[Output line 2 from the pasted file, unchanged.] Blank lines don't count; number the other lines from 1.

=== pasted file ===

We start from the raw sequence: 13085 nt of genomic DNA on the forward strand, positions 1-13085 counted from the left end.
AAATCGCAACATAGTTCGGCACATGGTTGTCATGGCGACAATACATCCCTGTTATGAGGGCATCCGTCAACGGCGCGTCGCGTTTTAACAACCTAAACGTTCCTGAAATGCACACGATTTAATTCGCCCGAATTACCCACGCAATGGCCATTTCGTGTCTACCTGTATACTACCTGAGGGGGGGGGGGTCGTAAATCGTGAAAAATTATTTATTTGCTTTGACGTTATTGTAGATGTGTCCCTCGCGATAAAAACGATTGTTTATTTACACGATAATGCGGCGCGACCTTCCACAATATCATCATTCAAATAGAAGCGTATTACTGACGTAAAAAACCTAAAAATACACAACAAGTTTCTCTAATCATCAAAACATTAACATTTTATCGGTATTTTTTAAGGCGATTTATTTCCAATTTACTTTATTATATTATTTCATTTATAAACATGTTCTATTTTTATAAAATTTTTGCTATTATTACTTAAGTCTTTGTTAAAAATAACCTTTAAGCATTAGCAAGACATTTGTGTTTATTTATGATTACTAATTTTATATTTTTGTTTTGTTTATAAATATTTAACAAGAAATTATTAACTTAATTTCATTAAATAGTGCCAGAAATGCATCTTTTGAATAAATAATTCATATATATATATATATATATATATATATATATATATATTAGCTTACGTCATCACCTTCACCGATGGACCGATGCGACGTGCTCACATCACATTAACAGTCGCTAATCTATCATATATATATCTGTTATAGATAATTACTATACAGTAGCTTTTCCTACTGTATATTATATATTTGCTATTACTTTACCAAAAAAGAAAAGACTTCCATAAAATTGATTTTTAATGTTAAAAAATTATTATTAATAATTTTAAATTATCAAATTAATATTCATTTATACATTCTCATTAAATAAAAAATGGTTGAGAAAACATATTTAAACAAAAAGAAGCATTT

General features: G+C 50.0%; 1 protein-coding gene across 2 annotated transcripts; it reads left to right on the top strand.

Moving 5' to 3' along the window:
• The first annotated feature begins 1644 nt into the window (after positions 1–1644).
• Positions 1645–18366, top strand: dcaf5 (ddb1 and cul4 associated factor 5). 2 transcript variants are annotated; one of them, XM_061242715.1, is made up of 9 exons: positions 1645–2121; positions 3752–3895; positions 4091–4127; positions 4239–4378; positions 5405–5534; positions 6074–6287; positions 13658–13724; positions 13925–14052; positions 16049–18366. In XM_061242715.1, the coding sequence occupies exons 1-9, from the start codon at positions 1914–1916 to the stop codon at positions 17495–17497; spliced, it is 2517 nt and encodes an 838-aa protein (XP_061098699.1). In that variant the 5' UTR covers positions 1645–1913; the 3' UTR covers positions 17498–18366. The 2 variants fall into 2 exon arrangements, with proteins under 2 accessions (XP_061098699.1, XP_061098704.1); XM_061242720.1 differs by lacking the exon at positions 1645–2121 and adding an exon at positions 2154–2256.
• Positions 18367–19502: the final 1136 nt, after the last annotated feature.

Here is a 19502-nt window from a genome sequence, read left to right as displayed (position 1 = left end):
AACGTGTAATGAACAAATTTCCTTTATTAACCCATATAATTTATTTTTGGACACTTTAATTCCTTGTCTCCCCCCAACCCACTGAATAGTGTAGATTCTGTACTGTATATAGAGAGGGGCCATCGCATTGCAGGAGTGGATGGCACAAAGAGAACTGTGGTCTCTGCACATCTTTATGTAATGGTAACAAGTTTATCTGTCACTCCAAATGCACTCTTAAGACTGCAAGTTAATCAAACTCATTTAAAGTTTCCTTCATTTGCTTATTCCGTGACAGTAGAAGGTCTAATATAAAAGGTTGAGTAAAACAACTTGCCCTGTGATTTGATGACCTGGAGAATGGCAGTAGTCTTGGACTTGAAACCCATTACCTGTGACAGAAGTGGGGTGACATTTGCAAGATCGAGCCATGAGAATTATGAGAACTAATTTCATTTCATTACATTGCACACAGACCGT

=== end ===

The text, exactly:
AAATCGCAACATAGTTCGGCACATGGTTGTCATGGCGACAATACATCCCTGTTATGAGGGCATCCGTCAACGGCGCGTCGCGTTTTAACAACCTAAACGTTCCTGAAATGCACACGATTTAATTCGCCCGAATTACCCACGCAATGGCCATTTCGTGTCTACCTGTATACTACCTGAGGGGGGGGGGGTCGTAAATCGTGAAAAATTATTTATTTGCTTTGACGTTATTGTAGATGTGTCCCTCGCGATAAAAACGATTGTTTATTTACACGATAATGCGGCGCGACCTTCCACAATATCATCATTCAAATAGAAGCGTATTACTGACGTAAAAAACCTAAAAATACACAACAAGTTTCTCTAATCATCAAAACATTAACATTTTATCGGTATTTTTTAAGGCGATTTATTTCCAATTTACTTTATTATATTATTTCATTTATAAACATGTTCTATTTTTATAAAATTTTTGCTATTATTACTTAAGTCTTTGTTAAAAATAACCTTTAAGCATTAGCAAGACATTTGTGTTTATTTATGATTACTAATTTTATATTTTTGTTTTGTTTATAAATATTTAACAAGAAATTATTAACTTAATTTCATTAAATAGTGCCAGAAATGCATCTTTTGAATAAATAATTCATATATATATATATATATATATATATATATATATATATTAGCTTACGTCATCACCTTCACCGATGGACCGATGCGACGTGCTCACATCACATTAACAGTCGCTAATCTATCATATATATATCTGTTATAGATAATTACTATACAGTAGCTTTTCCTACTGTATATTATATATTTGCTATTACTTTACCAAAAAAGAAAAGACTTCCATAAAATTGATTTTTAATGTTAAAAAATTATTATTAATAATTTTAAATTATCAAATTAATATTCATTTATACATTCTCATTAAATAAAAAATGGTTGAGAAAACATATTTAAACAAAAAGAAGCATTT